How to choose a kitten or a cat
Once you have decided to enter into the world of cat ownership you have the exciting choice of whether to choose a cat or a kitten. Both cats and kittens have points in their favour, so it’s best for you to research and think about it before you make your decision.
Both kittens and cats can be sourced from breeders and rescue organisations. Whilst it is lovely and fun to see kittens grow and become part of your life. It is well worth considering offering a home and the opportunity for a good life to a cat, which through no fault of its own, needs a new loving home.
A new cat, whether young or old, brings the exciting adventure of getting to know each other and all the fun that that entails.
So, how do you decide on the age of the cat to welcome into your home?
kitten is usually ready to leave its mum at around 7 or 8 weeks old. Kittens will arrive into their new homes full of curiosity, fun and playfulness. The period of kitten-hood is really quite short, up to six months, so you have the chance to take a huge part in developing its habits for life.
You need to be aware that the kitten’s enthusiastic exploration of its environment means it can be messy and accidentally destructive; your furniture, fittings, ornaments , curtains and carpets, can be played with, climbed on, chewed and scratched.
Whilst this behaviour can sometimes be costly, there are also expenses associated with essential vaccinations and optional veterinary attention, such as neutering and microchipping. It is well worth talking to your local vet to find out their charges.
Kittens also enjoy exploring people and playing with them, so feet and hands are vulnerable to being scratched. This is particularly important to bear in mind if you have young children or elderly people in the house.
There is great pleasure in watching your kitten mature into a confident, happy friendly cat, whilst filling up your photo album with all its cute expressions and antics along the way.
Whilst kittens have a huge ‘cute’ factor, they don’t stay kittens for very long – just six months out of a potential 14 years or more.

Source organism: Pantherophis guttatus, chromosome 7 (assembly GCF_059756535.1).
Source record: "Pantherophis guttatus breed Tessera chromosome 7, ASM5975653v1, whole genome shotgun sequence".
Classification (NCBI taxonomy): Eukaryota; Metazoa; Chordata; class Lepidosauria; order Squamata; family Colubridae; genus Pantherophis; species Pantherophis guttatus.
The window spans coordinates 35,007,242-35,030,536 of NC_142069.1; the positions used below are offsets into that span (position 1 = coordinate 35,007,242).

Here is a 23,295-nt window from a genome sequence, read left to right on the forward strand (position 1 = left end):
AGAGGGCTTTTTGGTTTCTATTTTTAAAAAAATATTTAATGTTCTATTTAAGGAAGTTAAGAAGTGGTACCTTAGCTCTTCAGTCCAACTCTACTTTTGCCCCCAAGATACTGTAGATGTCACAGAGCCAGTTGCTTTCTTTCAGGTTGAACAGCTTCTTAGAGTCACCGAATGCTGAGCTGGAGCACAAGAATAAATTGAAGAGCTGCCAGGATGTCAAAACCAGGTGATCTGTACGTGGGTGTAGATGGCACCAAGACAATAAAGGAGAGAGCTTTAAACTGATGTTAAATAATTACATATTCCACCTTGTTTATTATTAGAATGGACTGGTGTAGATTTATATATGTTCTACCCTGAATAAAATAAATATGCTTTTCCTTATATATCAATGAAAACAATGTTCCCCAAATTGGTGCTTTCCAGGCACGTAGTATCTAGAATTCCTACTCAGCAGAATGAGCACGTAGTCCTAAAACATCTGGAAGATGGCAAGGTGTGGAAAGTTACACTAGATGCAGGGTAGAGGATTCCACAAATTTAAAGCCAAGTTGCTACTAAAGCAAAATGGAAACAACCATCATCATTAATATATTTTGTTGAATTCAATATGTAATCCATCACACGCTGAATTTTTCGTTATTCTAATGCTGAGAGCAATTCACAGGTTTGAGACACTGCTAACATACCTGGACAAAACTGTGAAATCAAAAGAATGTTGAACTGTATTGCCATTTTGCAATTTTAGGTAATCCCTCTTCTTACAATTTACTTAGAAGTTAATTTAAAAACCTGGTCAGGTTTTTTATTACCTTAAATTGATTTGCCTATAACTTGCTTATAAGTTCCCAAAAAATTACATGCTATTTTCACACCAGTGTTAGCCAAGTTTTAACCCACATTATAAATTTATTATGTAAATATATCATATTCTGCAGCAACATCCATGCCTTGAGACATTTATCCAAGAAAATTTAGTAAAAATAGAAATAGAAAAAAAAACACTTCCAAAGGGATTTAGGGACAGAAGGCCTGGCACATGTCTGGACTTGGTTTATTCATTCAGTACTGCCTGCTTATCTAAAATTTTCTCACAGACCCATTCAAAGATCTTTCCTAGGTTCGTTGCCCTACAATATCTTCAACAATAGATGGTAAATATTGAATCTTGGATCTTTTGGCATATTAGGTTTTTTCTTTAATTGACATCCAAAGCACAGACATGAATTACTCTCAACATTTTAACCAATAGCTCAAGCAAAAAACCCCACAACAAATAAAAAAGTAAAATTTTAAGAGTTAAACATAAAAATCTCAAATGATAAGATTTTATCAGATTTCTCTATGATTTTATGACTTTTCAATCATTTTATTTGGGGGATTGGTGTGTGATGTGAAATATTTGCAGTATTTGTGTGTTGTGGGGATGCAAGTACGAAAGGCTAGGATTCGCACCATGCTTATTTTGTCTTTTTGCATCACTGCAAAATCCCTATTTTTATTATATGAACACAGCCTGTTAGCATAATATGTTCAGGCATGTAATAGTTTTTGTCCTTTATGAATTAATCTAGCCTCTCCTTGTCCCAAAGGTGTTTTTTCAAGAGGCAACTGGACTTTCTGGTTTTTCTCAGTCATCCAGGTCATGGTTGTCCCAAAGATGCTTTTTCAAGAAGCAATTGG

Adult cats can be a lot more sensible than kittens, but once they settle in and their true personality starts to come through you will find they are just as much fun as a kitten however, in a slightly more grown up way! Just like people, cats have different personalities, one will be confident and stroll in as though they have always lived with you, whilst another may take more time and need space and privacy to come out of their shell.
Adopting an older cat means that you have avoided the often challenging and testing time of owning a kitten. The need for discovery and exploration has calmed down and the older cat will generally have a more relaxed outlook on life. They will have developed their own habits, so may take a little time to get used to your routines; however they will tend to be less chaotic and messy than kittens.
Your house is less likely to look like a war zone or require replenishing with new furniture or ornaments. However, even the most aged adult cat can still be seen to have the devil in them on the odd occasion and bring a smile to an owners face with their antics. The acrobatics just tend to be less frequent and less daredevil.
There is a financial advantage in adopting an adult cat in that they are likely to already have been vaccinated, neutered and possibly microchipped. Whilst this will depend where the cat came from, it is worth knowing that many rescue organisations will ensure this is done before the cat is rehomed.
It is important to get a health check of any pet that you are looking to adopt. Well-run rescue centres ensure that their cats are checked out by a vet to make sure they are healthy.
Kittens or cats?
Whilst they both bring fun and pleasure into your life, the time from the small bundle of hyperactive fun to troublesome teenager to adult cat is quite short.
There are many cats, from young to old, in rescue centres looking for a secure and caring home. It is easy to overlook these cats in favour of having a little kitten only a few weeks old. You should take time weighing up not only what the pet can give you, but what you can offer a cat in return.
Whichever choice you make, be sure to obtain the pet from a reputable source, be fully aware of its health history and status, as well as any likely costs.
Whichever you choose, enjoy the experience!